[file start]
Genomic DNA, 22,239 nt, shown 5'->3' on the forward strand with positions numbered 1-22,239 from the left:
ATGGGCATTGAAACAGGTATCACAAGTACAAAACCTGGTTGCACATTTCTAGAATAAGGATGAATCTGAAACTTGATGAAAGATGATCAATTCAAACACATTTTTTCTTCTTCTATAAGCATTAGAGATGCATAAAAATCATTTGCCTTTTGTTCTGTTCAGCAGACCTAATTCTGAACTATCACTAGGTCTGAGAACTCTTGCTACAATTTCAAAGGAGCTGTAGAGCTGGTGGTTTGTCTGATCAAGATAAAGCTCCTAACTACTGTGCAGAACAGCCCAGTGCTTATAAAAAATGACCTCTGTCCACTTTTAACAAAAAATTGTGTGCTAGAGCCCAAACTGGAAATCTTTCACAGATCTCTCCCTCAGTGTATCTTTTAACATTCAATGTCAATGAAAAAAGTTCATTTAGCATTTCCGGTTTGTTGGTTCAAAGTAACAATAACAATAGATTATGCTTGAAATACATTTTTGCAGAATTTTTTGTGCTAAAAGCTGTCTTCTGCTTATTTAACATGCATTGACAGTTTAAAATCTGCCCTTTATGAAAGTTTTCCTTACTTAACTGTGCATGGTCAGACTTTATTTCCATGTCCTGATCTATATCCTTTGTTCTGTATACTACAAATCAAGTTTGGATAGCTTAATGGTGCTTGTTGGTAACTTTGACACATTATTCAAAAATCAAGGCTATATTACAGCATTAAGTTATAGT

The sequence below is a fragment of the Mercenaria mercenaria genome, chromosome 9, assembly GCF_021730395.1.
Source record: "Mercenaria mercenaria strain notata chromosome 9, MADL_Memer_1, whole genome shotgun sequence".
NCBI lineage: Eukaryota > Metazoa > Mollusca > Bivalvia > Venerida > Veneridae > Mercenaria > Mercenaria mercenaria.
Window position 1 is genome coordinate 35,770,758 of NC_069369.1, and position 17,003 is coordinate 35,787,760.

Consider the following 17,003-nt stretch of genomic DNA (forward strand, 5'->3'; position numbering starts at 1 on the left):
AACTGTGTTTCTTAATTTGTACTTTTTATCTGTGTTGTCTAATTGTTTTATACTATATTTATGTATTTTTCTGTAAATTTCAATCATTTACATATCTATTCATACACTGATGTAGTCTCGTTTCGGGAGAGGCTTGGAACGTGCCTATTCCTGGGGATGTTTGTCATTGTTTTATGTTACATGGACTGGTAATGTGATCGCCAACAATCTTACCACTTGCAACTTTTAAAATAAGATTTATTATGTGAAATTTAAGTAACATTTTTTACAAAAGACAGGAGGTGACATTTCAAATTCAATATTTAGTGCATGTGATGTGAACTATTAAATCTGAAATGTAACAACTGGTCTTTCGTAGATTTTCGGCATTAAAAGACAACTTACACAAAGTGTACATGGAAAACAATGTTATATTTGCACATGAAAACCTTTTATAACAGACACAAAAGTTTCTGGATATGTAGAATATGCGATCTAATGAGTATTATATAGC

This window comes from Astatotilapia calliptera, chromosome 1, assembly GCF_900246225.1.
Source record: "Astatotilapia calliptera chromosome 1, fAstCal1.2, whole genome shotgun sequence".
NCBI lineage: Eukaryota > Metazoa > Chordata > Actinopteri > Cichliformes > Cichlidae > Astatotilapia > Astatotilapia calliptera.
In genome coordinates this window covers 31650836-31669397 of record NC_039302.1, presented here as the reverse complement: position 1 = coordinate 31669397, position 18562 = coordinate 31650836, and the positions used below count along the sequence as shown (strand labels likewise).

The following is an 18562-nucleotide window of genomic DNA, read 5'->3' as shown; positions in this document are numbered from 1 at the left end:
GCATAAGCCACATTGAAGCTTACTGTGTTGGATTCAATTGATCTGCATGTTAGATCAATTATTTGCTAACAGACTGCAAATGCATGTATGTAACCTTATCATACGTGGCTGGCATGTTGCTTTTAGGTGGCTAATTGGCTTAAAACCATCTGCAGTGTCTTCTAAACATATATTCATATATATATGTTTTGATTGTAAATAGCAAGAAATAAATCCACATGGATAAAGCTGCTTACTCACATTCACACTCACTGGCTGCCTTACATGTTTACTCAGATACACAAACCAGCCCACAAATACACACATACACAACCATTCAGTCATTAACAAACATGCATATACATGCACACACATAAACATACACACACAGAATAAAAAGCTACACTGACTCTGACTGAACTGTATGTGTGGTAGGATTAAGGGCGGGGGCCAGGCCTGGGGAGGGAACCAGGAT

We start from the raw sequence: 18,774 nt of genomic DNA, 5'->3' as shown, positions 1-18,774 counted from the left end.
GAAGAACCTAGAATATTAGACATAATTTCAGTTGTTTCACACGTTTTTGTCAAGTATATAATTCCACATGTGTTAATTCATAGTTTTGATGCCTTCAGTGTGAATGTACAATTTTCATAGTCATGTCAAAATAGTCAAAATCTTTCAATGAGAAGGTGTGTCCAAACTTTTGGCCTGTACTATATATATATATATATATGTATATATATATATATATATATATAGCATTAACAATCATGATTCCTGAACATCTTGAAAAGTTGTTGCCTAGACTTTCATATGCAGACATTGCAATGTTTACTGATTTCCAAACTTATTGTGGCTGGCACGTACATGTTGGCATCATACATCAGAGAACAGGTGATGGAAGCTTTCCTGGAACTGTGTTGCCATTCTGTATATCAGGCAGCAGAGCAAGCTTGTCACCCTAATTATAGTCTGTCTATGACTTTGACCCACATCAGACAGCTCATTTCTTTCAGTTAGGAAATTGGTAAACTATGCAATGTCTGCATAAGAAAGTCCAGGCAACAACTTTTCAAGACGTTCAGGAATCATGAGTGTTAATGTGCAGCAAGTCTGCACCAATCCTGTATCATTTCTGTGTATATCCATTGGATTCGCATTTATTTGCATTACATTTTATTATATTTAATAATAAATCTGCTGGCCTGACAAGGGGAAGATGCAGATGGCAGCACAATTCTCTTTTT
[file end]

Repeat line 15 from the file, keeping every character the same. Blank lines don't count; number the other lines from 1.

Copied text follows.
We start from the raw sequence: 18,774 nt of genomic DNA, 5'->3' as shown, positions 1-18,774 counted from the left end.